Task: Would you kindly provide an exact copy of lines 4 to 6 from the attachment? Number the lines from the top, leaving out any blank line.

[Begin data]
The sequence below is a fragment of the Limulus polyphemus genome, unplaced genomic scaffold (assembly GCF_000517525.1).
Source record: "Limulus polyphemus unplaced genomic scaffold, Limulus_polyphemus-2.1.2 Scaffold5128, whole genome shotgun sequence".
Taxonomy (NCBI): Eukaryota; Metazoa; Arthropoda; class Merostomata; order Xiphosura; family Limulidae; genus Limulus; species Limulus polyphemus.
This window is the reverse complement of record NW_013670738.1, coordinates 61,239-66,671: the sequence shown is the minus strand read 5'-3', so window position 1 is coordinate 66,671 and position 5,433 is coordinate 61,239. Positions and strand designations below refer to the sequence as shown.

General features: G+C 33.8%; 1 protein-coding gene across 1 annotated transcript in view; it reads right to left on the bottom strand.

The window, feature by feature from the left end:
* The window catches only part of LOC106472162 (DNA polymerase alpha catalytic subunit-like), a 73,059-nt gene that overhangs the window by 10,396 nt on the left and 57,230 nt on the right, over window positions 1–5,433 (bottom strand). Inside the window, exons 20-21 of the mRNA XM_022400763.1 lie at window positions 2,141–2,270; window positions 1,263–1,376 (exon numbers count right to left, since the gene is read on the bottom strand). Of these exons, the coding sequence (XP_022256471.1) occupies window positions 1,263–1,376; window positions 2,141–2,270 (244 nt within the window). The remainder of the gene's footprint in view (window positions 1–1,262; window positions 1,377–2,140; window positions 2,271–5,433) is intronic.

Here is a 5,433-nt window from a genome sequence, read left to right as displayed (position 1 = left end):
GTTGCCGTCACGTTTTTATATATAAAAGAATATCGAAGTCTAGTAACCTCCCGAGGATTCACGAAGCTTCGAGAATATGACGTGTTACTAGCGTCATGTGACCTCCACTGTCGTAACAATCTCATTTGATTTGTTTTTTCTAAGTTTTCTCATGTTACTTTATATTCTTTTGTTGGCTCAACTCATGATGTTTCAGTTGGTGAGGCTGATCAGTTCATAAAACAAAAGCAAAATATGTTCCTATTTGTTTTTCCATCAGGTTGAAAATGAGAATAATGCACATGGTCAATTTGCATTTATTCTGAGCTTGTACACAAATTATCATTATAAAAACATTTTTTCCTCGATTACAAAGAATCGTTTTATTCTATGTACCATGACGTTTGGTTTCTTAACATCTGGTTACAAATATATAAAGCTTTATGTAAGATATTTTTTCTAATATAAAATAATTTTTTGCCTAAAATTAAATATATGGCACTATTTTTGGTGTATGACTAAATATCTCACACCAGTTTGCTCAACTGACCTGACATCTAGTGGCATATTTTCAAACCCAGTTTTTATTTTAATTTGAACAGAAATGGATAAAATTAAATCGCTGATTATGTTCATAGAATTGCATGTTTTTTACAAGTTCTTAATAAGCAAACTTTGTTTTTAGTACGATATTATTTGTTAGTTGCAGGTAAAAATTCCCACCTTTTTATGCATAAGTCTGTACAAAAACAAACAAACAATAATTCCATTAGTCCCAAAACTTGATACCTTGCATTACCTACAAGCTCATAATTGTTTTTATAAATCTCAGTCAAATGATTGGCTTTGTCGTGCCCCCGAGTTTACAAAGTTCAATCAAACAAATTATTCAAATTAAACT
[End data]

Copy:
This window is the reverse complement of record NW_013670738.1, coordinates 61,239-66,671: the sequence shown is the minus strand read 5'-3', so window position 1 is coordinate 66,671 and position 5,433 is coordinate 61,239. Positions and strand designations below refer to the sequence as shown.

General features: G+C 33.8%; 1 protein-coding gene across 1 annotated transcript in view; it reads right to left on the bottom strand.

The window, feature by feature from the left end: